A famous tourism slogan tells us, “What happens in Vegas stays in Vegas.” But a trip to Nevada’s larg- est city was much discussed in Ballard v. Chicago Park District. Here, the U.S. Court of Appeals for the Seventh Circuit decided whether an employer had violated an employee’s rights under the Family and Medical Leave Act (FMLA).
The female plaintiff was a Chicago Park District (CPD) employee. In April 2006, her mother was diagnosed with end-stage congestive heart failure and began receiving hospice care. The plaintiff lived with her mother, acting as her primary caregiver.
One of the plaintiff’s mother’s end-of-life goals was to visit Las Vegas. The plaintiff requested unpaid leave from the CPD so that she could accompany her mother on the trip, which occurred in January 2008. During their time together in Las Vegas, the plaintiff continued to serve as her mother’s primary caregiver while the two participated in tourist activities. For example, the plaintiff drove her mother to a hospital when a fire unexpectedly prevented them from reaching their hotel room where her mother’s medicine was located.
Several months later, the CPD terminated the plaintiff for the unauthorized absences that accumulated during the Las Vegas trip.
Treatment vs. care
The plaintiff filed suit alleging FMLA violations. The CPD moved for summary judgment, arguing that she didn’t “care for” her mother in Las Vegas because she was already providing home care and the trip wasn’t related to medical treatment. The district court denied the motion, explaining that, as long as the employee provides care to the family member, “where the care takes place has no bearing on whether the employee receives FMLA protections.” The CPD appealed.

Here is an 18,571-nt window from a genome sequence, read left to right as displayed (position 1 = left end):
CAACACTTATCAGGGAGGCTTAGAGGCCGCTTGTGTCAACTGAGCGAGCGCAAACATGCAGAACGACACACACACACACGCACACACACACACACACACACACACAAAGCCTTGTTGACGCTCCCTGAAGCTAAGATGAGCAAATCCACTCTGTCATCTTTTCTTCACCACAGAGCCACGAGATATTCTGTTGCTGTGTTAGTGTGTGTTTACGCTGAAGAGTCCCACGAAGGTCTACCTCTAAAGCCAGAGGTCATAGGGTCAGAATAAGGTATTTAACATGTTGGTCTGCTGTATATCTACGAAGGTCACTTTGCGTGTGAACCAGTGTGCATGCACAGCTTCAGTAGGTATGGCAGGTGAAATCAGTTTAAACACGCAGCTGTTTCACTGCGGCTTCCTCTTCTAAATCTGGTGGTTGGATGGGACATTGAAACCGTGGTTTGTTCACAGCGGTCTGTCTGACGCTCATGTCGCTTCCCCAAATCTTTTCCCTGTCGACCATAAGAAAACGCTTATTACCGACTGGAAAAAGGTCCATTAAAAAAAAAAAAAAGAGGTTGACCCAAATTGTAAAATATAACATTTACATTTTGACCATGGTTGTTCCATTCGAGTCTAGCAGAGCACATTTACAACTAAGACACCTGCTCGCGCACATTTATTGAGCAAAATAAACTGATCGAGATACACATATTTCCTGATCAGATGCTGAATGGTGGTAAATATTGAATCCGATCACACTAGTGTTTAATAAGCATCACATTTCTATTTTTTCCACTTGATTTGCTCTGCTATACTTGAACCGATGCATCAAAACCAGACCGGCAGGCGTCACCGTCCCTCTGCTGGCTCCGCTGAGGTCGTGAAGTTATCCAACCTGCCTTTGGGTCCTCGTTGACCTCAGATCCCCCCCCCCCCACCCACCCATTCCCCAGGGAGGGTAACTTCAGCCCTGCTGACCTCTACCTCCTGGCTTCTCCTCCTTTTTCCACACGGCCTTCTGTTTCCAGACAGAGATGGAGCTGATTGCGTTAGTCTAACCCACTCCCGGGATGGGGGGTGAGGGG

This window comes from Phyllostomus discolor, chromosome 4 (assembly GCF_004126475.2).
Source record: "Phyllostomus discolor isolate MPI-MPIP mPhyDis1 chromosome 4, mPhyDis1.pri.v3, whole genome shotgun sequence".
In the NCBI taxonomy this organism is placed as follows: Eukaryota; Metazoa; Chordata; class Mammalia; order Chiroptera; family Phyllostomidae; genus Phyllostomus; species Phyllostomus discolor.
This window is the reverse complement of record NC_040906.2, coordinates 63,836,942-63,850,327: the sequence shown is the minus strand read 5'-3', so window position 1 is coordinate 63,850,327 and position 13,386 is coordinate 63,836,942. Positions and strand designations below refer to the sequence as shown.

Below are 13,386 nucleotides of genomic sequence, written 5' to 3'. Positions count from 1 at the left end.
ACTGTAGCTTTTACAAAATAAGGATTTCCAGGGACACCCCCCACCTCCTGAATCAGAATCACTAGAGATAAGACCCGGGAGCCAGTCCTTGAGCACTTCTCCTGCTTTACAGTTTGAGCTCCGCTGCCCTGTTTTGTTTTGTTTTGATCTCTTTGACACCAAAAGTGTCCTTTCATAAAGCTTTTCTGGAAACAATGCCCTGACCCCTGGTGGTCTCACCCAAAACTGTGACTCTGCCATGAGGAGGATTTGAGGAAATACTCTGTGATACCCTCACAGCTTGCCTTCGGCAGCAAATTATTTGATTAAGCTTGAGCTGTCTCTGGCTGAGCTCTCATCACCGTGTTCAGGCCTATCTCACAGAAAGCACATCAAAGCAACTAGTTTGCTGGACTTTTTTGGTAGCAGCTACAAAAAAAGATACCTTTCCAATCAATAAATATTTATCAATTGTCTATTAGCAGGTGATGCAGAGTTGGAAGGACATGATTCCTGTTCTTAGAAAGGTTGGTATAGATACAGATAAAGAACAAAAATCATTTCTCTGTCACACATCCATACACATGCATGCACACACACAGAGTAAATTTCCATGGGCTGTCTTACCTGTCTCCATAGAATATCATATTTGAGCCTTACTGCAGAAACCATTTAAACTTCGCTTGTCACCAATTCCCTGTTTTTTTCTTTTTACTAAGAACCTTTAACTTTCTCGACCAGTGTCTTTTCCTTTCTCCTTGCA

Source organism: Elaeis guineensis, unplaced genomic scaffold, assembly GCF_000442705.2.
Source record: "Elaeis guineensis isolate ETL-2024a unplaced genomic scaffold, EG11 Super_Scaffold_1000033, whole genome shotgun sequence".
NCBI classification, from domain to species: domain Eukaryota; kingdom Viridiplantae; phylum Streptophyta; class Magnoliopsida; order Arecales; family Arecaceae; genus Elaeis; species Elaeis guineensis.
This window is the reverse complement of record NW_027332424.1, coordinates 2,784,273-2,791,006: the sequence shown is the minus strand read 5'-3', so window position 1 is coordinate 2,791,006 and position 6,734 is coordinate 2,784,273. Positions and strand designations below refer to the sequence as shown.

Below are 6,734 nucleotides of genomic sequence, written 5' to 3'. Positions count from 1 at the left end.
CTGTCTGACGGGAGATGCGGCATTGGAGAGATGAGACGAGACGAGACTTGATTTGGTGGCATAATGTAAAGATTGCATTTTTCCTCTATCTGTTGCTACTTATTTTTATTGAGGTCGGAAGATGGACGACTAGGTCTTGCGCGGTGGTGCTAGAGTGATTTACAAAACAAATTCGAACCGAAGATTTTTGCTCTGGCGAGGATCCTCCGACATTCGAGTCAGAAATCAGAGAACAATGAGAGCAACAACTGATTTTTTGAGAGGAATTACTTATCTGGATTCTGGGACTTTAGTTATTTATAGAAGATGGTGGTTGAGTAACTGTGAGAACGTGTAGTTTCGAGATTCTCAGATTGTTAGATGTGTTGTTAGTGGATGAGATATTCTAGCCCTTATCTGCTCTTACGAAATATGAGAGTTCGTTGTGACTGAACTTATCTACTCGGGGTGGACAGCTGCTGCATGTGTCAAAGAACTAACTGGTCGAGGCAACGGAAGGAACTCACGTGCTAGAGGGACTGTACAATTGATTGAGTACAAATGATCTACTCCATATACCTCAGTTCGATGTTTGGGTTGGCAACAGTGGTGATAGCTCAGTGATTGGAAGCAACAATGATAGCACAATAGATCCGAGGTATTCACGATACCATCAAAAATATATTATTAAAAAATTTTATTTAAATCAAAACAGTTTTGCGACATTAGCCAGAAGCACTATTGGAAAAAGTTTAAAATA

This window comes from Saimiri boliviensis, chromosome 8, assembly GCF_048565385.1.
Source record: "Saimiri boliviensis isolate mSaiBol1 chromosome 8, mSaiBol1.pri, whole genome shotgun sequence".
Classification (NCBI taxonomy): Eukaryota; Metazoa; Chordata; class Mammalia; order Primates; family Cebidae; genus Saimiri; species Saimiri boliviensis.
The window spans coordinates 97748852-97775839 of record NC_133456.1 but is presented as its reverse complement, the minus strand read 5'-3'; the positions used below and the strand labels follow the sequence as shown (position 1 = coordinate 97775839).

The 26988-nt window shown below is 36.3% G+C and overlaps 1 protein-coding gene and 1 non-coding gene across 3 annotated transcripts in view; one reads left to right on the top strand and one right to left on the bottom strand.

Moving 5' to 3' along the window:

Under the FMLA, eligible employees are entitled to leave to care for family members with serious health condi- tions. On appeal, the CPD asked the Seventh Circuit to read the FMLA as limiting “care,” at least in the context of an away-from-home trip, only to services provided in connection with ongoing medical treatment. But the court noted that one problem with the CPD’s argument is that the section of the FMLA in question refers to “care,” not “treatment.”
A second problem was that the FMLA’s text doesn’t restrict care to a particular place or geographic location. Indeed, the only limitation placed on care is that the family member cared for must have a serious health condition.
The Seventh Circuit admitted that the FMLA doesn’t define “care,” and there was room for disagreement regarding whether the plaintiff truly “cared for” her mother while in Las Vegas. So the court looked at a closely related Department of Labor regulation and found that there, too, “care” is defined expansively to include “physical and psychological care” — again without any geographic limitation.
The CPD also argued that, if the plaintiff’s FMLA inter- pretation were accepted, employees would help them- selves to FMLA leave to take personal vacations simply by bringing along seriously ill family members. The Seventh Circuit rejected this argument by noting that, “even if we credit [this] concern … what we may consider a more sensible result cannot justify a judicial rewrite of the FMLA.”
If an employer receives an FMLA leave request like the plaintiff’s, it’s advisable to require the applicant to obtain a health care provider’s certification of his or her family member’s serious health condition. At minimum, this will provide some verifying documentation.